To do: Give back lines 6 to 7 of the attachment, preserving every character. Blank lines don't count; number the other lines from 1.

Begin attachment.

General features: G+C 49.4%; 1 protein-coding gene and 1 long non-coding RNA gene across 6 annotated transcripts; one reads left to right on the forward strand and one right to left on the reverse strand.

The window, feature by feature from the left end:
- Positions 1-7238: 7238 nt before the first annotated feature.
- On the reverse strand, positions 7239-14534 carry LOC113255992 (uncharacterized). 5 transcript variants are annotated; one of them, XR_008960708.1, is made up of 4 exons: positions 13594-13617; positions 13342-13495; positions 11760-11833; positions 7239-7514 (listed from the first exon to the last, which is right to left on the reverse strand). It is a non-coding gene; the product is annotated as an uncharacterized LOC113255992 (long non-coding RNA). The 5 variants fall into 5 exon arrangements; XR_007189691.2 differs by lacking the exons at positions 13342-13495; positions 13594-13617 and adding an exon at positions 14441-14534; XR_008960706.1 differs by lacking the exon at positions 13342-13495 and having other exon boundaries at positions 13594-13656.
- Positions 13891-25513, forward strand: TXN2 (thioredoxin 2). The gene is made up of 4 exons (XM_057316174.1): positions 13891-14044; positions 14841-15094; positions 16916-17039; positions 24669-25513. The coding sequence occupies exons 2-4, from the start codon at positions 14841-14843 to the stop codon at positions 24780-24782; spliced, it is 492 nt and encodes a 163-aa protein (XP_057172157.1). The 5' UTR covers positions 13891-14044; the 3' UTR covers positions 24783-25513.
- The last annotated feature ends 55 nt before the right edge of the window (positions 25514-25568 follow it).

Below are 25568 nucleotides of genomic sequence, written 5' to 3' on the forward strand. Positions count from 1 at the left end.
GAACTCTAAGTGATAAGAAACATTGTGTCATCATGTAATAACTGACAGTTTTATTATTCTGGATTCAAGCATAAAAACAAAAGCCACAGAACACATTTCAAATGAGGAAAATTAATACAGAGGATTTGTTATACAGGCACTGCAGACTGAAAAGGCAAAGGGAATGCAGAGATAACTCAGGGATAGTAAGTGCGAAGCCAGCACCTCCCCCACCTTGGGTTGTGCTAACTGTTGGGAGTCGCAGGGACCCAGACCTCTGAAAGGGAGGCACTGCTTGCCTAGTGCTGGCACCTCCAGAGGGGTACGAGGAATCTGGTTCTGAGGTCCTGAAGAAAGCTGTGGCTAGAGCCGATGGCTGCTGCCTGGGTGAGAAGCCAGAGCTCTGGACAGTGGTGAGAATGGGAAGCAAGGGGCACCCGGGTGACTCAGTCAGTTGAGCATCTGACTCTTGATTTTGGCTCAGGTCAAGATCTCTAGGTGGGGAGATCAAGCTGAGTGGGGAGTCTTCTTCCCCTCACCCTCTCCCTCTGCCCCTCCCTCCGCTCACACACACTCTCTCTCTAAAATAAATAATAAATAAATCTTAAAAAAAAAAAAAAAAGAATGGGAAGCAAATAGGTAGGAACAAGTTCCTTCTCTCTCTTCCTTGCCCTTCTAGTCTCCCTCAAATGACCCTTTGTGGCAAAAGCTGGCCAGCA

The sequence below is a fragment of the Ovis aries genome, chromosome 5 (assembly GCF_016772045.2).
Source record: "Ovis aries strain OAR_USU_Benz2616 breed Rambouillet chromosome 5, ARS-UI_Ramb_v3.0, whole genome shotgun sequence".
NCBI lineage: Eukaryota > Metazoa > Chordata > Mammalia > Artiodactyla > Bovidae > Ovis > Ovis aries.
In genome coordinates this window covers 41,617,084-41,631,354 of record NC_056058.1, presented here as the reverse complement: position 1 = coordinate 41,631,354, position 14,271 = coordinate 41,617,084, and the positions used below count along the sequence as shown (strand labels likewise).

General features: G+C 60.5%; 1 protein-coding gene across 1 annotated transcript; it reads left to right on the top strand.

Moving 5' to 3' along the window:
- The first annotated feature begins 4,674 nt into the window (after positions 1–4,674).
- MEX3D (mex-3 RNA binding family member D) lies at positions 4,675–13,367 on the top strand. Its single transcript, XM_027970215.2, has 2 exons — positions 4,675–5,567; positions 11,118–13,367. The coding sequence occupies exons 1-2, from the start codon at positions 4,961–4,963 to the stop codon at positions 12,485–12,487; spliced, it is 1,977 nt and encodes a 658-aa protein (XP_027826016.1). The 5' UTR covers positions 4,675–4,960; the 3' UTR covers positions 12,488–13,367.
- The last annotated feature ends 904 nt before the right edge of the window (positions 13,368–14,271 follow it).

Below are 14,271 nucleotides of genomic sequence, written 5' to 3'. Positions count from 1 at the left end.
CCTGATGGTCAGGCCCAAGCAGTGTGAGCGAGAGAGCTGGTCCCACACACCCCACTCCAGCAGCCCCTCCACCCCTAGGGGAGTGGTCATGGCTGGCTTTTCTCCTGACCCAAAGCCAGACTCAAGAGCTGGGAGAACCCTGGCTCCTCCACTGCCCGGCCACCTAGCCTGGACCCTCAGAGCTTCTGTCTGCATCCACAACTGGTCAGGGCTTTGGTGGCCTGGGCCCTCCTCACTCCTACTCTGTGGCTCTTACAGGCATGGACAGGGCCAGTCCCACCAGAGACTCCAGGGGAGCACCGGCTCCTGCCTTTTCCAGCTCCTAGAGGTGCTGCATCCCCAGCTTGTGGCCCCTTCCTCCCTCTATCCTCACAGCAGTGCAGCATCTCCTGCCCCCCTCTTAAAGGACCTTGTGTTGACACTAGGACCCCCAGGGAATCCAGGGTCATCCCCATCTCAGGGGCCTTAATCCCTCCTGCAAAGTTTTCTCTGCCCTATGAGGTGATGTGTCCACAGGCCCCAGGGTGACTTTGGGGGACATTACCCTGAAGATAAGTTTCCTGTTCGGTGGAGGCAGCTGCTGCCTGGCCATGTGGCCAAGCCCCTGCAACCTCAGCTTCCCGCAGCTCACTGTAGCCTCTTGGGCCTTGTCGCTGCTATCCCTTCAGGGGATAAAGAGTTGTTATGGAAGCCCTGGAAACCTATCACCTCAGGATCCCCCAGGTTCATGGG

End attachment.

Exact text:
- The last annotated feature ends 55 nt before the right edge of the window (positions 25514-25568 follow it).

Below are 25568 nucleotides of genomic sequence, written 5' to 3' on the forward strand. Positions count from 1 at the left end.